Blind at Airport Wayfinding App

This photo shows Chieko Asakawa using the airport wayfinding app that she and her team at Carnegie Mellon University to navigate through Pittsburgh International Airside terminal in Imperial, Pa. before boarding a flight to Japan. (AP Photo/Gene J. Puskar/File)

Navigating airports can be tricky. They're loud, crowded and not always laid out intuitively. They're even more challenging for visually impaired people.

Chieko Asakawa knows those challenges firsthand, and she has also devised a remedy.

Asakawa has been blind since she was 14 and is now an IBM Fellow and a professor in Carnegie Mellon University's Robotics Institute. This spring, she and other researchers at Carnegie Mellon launched a navigation app for Pittsburgh International Airport that provides turn-by-turn audio instructions to users on how to get to their destination, be it a departure gate, restaurant or restroom.

Pittsburgh is one of a growing number of airports around the globe to provide wayfinding apps. The Pittsburgh app, called NavCog, was first used at the Carnegie Mellon campus and works almost like an indoor GPS.

"Independence is very important," she said. "Technology has been helping us to be more independent and this is one of the examples. We still have a lot of challenges, but we will keep working to make it easier."

Typically, visually impaired travelers arrive at the Pittsburgh airport and request an escort, Asakawa said, but escorts aren't available until passengers check in. So they must reach the counter on their own.

The escort brings passengers to their gate and leaves, she said. For Asakawa, if she wanted a coffee, or if the flight was delayed, it was very difficult to manage, and very often she'd just be stranded at the gate.

With NavCog, she can get up and find the gift shop or coffee shop or even just wander around a bit, she said. The app is up and running and free to download.

It works with the help of hundreds of Bluetooth beacons installed inside the airport to wirelessly communicate a user's location.

Users put in where they are going; for example, Gate A3. The app gives users audio instructions like "walk 20 feet and turn left" and gets them to their destination. The app lets users know what stores they might be passing, giving them a better sense of their surroundings, and shopping options.

It relies on a map of the terminal that has been annotated with the locations of restrooms, restaurants, gates, entrances and ticketing counters.

Ten legally blind people tested the app using an iPhone 8, traversing the terminal's large open spaces, escalators and moving walkways with few errors. Most users were able to reach the ticketing counter in three minutes, traverse the terminal in about six minutes, go from the gate to a restroom in a minute and go from the gate to a restaurant in about four minutes, the researchers said.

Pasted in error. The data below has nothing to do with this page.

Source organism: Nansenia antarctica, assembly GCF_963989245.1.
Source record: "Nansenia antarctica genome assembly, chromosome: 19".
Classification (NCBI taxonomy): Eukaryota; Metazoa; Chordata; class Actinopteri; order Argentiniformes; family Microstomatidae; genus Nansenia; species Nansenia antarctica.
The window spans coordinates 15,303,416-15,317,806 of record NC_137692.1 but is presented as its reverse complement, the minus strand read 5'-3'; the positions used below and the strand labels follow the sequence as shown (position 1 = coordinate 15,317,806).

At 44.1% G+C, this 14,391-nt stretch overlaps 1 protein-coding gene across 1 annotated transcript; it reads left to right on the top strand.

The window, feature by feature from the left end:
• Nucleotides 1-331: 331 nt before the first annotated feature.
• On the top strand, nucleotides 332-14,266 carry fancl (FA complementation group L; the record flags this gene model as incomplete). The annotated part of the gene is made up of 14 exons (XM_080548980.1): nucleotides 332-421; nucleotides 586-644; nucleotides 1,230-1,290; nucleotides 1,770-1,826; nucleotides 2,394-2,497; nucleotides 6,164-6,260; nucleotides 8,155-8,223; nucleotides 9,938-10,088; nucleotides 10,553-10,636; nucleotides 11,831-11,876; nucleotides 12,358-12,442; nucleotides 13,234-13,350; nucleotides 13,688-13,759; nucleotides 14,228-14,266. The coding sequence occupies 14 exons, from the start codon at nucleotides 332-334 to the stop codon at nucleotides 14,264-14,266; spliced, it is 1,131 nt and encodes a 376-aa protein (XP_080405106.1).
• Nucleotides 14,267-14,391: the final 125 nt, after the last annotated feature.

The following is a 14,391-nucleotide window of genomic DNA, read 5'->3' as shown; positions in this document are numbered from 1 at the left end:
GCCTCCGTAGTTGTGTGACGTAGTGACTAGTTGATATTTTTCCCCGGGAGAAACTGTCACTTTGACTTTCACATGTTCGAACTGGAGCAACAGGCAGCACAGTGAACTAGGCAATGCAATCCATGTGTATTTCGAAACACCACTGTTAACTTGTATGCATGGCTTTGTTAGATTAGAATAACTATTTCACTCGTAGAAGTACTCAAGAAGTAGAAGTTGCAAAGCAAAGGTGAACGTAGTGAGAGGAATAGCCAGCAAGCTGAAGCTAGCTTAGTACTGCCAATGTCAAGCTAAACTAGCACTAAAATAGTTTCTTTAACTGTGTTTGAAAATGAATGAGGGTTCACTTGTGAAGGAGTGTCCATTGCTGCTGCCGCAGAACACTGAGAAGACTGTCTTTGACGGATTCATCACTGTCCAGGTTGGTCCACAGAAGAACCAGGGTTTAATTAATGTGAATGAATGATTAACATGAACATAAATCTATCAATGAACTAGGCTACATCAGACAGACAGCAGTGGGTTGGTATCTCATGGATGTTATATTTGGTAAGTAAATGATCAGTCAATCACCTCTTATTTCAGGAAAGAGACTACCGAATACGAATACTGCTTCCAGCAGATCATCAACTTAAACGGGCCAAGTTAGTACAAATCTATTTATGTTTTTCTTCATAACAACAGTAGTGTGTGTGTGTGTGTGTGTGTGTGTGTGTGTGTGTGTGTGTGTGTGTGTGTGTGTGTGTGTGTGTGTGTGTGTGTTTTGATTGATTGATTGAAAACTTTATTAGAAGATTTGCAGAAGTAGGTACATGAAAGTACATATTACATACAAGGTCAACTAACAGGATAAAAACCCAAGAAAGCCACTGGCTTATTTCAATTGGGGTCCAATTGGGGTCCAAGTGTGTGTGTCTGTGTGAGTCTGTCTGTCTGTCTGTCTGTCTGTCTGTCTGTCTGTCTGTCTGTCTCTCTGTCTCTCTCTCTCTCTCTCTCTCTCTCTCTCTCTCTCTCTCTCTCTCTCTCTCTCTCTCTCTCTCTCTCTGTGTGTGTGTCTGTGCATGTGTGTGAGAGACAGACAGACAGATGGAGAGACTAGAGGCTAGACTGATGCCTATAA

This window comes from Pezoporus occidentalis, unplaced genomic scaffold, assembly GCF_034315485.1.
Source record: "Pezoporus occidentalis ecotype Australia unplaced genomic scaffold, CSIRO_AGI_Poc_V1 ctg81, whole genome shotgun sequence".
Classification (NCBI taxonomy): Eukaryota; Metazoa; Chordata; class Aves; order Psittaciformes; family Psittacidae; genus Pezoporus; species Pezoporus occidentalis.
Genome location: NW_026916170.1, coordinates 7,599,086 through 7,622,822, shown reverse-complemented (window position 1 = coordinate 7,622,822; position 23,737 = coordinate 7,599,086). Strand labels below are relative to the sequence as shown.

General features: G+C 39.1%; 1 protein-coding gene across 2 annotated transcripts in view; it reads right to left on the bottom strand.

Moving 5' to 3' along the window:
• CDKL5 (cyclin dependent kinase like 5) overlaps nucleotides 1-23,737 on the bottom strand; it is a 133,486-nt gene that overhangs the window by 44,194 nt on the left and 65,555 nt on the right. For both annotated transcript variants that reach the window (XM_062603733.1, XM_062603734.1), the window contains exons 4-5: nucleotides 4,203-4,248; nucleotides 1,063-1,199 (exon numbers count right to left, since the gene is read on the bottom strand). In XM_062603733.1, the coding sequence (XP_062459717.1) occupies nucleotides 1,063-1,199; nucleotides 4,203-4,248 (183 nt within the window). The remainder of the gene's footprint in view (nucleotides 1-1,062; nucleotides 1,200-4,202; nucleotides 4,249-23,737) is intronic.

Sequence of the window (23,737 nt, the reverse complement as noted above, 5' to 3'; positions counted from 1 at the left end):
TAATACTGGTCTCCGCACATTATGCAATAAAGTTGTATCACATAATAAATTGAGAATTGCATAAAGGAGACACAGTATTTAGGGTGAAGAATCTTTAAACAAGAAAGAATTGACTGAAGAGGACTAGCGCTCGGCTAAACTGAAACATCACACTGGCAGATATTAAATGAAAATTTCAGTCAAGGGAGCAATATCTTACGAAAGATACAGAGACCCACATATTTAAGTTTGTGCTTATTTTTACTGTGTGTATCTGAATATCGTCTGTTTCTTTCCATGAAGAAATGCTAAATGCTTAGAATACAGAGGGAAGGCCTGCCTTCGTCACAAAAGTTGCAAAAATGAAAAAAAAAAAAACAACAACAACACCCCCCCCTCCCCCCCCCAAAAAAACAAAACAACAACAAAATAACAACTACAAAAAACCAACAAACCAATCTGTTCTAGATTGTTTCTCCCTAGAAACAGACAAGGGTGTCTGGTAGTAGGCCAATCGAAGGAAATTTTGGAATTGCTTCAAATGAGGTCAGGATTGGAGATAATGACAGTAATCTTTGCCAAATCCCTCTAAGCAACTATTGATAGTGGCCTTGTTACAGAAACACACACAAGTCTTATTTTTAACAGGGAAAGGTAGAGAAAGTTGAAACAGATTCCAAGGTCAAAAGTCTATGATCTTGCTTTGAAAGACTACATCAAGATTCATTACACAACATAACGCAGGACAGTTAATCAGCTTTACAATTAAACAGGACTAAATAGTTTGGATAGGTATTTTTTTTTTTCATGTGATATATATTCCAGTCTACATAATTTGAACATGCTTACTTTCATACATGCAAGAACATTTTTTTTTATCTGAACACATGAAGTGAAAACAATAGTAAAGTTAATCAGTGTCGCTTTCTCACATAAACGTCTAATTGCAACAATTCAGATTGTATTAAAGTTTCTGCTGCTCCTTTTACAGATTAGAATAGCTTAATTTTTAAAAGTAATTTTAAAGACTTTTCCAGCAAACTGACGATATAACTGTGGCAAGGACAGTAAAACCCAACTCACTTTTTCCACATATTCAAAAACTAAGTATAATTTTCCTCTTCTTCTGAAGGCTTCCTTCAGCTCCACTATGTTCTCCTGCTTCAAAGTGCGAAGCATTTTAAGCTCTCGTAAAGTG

Carnegie Mellon and the airport have partnered in developing new systems and technologies for enhancing traveler experiences and airport operations. The technology is tested at the university's on-site lab at the airport.

"Part of our commitment to the public includes making sure our airport works for everyone, particularly as we modernize our facility for the future," said airport CEO Christina Cassotis.

The city is building a new airport terminal, slated to open in 2023, and incorporating the latest technology is a top priority, she said.

Dozens of airports, including Philadelphia International, offer free use of a service called Aira, where users connect with an "agent" either by using glasses equipped with a camera or through a smartphone app that accesses the user's camera.

Agents look at the footage and help relay what they see to the user, getting them where they need to go. The service is typically subscription-based and can be used at home or at work, but participating airports pay the fees for users on site.

Louisville International in Kentucky installed an app similar to NavCog in 2017, created by the American Printing House for the Blind, a company that develops products for the visually impaired.

Brian Charlson, with the American Council of the Blind, has been involved in wayfinding for over 30 years and has seen a number of airports and train stations try different technological approaches to make their spaces easier to navigate for the visually impaired. The NavCog app, he said, is a useful mashup of systems he's seen over the years.

He cautions, though, that the blind population is older and has a high unemployment rate, so many don't have access to smartphones, meaning such apps might be inaccessible.

Having options is always beneficial for the visually impaired, said John McInerney, interim CEO of the Pennsylvania Association for the Blind.

"The apps can be very helpful," McInerney said. "The whole idea is that you would not have to depend on a person to help you. But even today, that's still a pretty good option."

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